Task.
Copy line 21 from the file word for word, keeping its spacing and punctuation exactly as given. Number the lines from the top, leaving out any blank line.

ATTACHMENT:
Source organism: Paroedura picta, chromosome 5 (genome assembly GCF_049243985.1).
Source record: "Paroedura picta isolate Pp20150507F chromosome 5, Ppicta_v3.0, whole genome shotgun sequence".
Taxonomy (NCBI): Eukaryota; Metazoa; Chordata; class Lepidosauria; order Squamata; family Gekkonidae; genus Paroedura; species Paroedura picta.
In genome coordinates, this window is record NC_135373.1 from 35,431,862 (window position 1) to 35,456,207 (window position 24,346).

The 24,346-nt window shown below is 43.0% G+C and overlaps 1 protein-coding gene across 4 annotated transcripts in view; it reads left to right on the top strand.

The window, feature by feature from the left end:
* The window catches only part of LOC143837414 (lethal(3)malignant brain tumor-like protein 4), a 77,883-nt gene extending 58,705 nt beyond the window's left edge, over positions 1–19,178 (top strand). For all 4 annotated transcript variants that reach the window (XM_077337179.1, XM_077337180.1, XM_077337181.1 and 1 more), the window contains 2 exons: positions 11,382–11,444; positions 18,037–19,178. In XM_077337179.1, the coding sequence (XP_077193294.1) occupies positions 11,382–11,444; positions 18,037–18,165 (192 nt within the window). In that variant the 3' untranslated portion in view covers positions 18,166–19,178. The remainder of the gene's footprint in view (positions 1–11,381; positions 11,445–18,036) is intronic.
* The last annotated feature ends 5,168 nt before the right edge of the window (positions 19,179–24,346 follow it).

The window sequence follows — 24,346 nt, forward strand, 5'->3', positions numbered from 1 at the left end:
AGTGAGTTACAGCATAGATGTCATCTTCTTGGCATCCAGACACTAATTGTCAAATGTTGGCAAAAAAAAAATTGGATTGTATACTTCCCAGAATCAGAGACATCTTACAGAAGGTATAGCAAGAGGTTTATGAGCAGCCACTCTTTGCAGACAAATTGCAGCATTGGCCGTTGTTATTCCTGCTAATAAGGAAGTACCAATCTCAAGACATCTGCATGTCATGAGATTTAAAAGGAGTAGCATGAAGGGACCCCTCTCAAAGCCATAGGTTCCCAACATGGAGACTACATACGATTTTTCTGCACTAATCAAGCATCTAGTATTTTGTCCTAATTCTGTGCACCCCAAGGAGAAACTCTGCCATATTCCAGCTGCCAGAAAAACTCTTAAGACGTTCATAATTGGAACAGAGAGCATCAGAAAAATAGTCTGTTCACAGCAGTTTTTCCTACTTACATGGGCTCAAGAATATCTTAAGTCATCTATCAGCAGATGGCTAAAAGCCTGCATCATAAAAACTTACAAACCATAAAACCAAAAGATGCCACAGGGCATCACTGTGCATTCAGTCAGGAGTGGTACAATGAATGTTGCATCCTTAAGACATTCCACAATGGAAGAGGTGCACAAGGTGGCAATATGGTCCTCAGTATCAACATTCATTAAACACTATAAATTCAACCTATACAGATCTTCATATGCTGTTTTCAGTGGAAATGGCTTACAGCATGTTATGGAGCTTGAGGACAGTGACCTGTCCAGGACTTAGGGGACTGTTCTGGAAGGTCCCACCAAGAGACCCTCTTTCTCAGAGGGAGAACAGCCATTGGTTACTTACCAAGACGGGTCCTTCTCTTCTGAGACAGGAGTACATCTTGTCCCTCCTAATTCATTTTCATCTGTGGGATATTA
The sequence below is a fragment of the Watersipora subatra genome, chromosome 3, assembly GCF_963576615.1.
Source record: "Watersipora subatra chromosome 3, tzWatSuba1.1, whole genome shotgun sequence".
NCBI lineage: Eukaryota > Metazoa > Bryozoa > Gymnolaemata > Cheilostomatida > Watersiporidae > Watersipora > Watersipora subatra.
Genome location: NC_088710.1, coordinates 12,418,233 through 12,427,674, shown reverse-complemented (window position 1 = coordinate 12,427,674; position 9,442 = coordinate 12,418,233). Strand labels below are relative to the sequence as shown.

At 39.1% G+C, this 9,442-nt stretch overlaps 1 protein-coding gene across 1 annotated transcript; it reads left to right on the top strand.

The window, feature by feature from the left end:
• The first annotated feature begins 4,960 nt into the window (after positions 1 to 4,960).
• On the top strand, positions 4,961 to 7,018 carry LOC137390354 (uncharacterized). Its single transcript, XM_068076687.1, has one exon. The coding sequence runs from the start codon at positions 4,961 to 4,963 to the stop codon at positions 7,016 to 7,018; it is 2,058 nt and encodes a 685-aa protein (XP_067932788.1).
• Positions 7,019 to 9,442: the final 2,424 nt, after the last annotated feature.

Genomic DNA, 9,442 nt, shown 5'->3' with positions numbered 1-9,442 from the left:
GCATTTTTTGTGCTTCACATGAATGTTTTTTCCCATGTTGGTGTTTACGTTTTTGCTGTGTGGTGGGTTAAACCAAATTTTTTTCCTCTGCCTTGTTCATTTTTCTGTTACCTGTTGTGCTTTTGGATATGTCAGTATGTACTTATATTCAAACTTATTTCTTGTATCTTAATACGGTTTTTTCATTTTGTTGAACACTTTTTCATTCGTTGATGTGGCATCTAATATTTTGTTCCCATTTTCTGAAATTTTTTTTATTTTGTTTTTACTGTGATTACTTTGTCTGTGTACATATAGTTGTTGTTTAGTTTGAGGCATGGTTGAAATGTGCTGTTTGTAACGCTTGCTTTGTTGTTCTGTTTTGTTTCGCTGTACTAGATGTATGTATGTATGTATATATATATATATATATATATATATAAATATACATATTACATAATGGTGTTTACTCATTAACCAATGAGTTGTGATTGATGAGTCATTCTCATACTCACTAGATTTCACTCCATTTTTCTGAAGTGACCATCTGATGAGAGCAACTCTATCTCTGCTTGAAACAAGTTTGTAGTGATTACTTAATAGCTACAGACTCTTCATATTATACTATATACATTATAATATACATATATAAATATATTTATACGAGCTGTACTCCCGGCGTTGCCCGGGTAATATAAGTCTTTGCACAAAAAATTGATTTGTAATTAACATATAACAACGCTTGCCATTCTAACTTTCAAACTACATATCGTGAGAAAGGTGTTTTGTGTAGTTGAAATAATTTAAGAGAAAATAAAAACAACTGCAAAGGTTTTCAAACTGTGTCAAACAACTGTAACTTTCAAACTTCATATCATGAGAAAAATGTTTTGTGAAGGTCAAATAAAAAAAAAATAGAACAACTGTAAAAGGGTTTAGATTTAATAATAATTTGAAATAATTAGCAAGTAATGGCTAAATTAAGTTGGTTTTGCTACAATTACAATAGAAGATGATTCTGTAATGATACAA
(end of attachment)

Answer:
GCATTTTTTGTGCTTCACATGAATGTTTTTTCCCATGTTGGTGTTTACGTTTTTGCTGTGTGGTGGGTTAAACCAAATTTTTTTCCTCTGCCTTGTTCATTTTTCTGTTACCTGTTGTGCTTTTGGATATGTCAGTATGTACTTATATTCAAACTTATTTCTTGTATCTTAATACGGTTTTTTCATTTTGTTGAACACTTTTTCATTCGTTGATGTGGCATCTAATATTTTGTTCCCATTTTCTGAAATTTTTTTTATTTTGTTTTTACTGTGATTACTTTGTCTGTGTACATATAGTTGTTGTTTAGTTTGAGGCATGGTTGAAATGTGCTGTTTGTAACGCTTGCTTTGTTGTTCTGTTTTGTTTCGCTGTACTAGATGTATGTATGTATGTATATATATATATATATATATATATATAAATATACATATTACATAATGGTGTTTACTCATTAACCAATGAGTTGTGATTGATGAGTCATTCTCATACTCACTAGATTTCACTCCATTTTTCTGAAGTGACCATCTGATGAGAGCAACTCTATCTCTGCTTGAAACAAGTTTGTAGTGATTACTTAATAGCTACAGACTCTTCATATTATACTATATACATTATAATATACATATATAAATATATTTATACGAGCTGTACTCCCGGCGTTGCCCGGGTAATATAAGTCTTTGCACAAAAAATTGATTTGTAATTAACATATAACAACGCTTGCCATTCTAACTTTCAAACTACATATCGTGAGAAAGGTGTTTTGTGTAGTTGAAATAATTTAAGAGAAAATAAAAACAACTGCAAAGGTTTTCAAACTGTGTCAAACAACTGTAACTTTCAAACTTCATATCATGAGAAAAATGTTTTGTGAAGGTCAAATAAAAAAAAAATAGAACAACTGTAAAAGGGTTTAGATTTAATAATAATTTGAAATAATTAGCAAGTAATGGCTAAATTAAGTTGGTTTTGCTACAATTACAATAGAAGATGATTCTGTAATGATACAA